It should be remembered that the remedies may tend to work less well under some circumstances, such as when the user is under stressful or sleep-deprived conditions. However, in the cases discussed here, there were periods of at least moderate stress and occasional mild sleep deprivation, and the patients still did not get sick when the appropriate preventative strategy was being used.

Based on this limited anecdotal data, neither preventive strategy alone seems to be sufficient to protect against colds and flus of all types. It may be that for some patients the optimal strategy would be to use both the very low dose sublingual and intranasal alpha interferon and the Boiron Oscillococcinum. The patient with chronic fatigue syndrome described above, who’s experiences were most extensive, used both preventive strategies during the majority of the past 6 months and found no problem with combining the two approaches. It is possible that since both approaches theoretically could protect against the most serious influenza-like infections, that this combination approach will be doubly protective against these more serious illnesses. However, until more data verifies their effectiveness, patients using these new strategies should probably also use standard prevention methods for influenza and other viruses, when available. And despite what would seem to be a low potential for harm, research is needed to be certain that the benefits outweigh any unforeseen side effects in various patient groups.

Editorial Note (August 12, 2006): For my views on the probable cause of the immune dysregulation responsible for frequent colds and flus, and conditions such as chronic fatigue syndrome and fibromyalgia, see the transcript of a talk I gave before a Support Group in 2005. I give an overview of a new approach, called the Marshall Protocol (also see, which should address the underlying cause of the immune dysregulation.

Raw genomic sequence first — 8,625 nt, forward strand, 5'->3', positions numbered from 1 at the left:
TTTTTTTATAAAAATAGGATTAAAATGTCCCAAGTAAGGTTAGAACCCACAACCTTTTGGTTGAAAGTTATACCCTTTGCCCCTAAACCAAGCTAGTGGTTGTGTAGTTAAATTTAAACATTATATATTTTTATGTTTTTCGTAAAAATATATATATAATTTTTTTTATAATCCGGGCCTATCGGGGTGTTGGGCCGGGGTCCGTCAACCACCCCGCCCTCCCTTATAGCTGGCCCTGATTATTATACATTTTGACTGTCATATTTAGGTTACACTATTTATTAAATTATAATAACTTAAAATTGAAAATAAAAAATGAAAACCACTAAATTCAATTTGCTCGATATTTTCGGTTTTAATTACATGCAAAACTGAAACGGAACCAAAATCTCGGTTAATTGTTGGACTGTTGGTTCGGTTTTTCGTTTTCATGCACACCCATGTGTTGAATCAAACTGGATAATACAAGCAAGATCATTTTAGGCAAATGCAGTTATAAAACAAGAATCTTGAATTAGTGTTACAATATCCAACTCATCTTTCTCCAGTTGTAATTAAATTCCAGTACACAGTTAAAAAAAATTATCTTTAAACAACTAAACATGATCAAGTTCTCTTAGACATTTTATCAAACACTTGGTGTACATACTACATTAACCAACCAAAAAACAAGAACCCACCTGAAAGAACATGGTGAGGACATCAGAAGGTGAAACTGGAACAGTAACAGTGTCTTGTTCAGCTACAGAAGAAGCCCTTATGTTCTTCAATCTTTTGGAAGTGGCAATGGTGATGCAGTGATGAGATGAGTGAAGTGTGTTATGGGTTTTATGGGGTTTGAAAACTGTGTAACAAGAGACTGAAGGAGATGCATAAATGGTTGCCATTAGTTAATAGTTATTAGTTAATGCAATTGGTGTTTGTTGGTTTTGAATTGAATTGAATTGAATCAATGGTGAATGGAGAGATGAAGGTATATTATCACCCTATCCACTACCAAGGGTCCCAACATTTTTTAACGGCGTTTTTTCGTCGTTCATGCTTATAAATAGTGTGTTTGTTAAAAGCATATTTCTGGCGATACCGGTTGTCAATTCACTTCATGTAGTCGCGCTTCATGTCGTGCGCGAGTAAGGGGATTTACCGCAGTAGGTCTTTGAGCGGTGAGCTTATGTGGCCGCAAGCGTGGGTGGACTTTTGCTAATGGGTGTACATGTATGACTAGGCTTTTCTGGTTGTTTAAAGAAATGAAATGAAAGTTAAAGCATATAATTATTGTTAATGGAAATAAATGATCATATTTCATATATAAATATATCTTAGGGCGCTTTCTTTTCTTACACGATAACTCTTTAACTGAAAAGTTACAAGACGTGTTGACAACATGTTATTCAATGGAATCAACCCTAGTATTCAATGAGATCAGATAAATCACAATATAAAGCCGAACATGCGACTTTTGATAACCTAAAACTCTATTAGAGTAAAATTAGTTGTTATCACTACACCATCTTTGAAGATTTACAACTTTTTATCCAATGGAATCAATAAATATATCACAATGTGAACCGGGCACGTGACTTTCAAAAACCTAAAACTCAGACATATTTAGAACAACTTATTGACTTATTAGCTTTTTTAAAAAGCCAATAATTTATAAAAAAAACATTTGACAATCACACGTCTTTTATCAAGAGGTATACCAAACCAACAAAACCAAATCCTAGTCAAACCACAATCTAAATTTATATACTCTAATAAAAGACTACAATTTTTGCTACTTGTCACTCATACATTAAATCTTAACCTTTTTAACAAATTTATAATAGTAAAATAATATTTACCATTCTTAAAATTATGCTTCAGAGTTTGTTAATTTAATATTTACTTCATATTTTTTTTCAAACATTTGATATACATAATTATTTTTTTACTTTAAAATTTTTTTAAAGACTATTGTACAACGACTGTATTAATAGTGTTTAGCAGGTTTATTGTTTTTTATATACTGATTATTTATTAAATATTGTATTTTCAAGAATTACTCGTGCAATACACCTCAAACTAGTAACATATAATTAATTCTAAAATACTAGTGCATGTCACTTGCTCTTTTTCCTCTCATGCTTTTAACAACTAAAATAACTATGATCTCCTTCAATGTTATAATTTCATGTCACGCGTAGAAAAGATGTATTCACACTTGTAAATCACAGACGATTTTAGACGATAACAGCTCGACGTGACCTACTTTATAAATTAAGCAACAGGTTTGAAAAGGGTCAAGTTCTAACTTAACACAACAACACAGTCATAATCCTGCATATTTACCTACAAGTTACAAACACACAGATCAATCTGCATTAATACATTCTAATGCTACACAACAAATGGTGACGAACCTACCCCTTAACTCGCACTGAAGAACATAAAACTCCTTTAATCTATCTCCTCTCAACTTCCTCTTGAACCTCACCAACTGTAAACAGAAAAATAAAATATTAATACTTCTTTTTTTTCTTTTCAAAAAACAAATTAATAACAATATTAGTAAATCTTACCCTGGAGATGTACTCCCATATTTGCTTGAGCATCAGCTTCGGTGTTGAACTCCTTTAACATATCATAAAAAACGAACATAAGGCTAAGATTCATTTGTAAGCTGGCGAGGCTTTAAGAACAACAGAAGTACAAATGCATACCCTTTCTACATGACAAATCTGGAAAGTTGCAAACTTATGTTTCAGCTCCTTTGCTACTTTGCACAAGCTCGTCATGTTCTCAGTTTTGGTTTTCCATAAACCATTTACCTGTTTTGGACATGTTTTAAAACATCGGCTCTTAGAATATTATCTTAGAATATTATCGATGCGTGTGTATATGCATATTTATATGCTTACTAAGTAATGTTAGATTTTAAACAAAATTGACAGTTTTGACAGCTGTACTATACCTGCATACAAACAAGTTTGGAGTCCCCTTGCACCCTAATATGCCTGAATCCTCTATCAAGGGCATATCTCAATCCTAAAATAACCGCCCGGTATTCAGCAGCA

(1) Fauci, AS, and others, editors: 1997. Harrison’s Principles of Internal Medicine. McGraw Hill.
(2) Hayden FG, Albrecht JK, Kaiser DL, Gwaltney JM Jr: Prevention of natural colds by contact prophylaxis with intranasal alpha 2-interferon. N Engl J Med 1986;314:71–5.
(3) Douglas RM, Moore BW, Miles HB, et al: Prophylactic efficacy of intranasal alpha 2-interferon against rhinovirus infections in the family setting. N Engl J Med 1986;314:65–70.
(4) Waterhouse, JC: A Cold Remedy that Really Works? CISRA’s Synergy Health Newsletter, Update #2, January 10, 2000, Chronic Illness Support and Research Association, P.O. Box 70166, Pasadena, CA (
(5) Locke, A: The Family Guide to Homeopathy: Symptoms and Natural Solutions. 1989. Prentice Hall Press, New York, NY.
(6) and the studies referred to at the site.
(7) Casanova, P. et al. The evaluation of 100 randomized observations of oscillococcinum/placebo in the influenza syndrome, Manuscript available from Boiron. 1983.
(8) Casanova, P. Gerard, R. A study of the therapeutic action of oscillococcinum in influenzal syndromes. Manuscript available from Boiron. 1985.
(9) Ferley, JP, Zmirou D, D’Adhemar, Balducci, F: A controlled evaluation of a homeopathic preparation in the treatment of influenza-like syndromes. Br. J. Clin. Pharmac. 1989;27:329-335.
(10) Papp R, Schuback G, Beck E, Burkard G, Bengel J, Lehrl S, Belon P. Oscillococcinum in patients with influenza-like syndromes: A placebo-controlled double-blind evaluation. Br. Homeopathic J. 1998;87:69-76.
(11) Dr. B. Brewitt, researcher on the use of homeopathic doses of growth hormone (; describing daily use of sarcode remedies on “Your Own Health and Fitness” Radio Program, see’s radio archives.

*Oscillococcinum is a registered trademark of Boiron Inc., Newton Square, Pennsylvania.

Disclaimer: All articles provided on the SynergyHN website are for information only and are not intended as medical advice. An effort is made to be accurate, however readers are advised to verify what is presented here and check with their own doctors. No guarantee of accuracy is expressed or implied. Neither CISRA nor the author receives any funding or income from any organization or manufacturer connected with the topics discussed.

Written by synergyhn

October 29, 2008 at 10:44 pm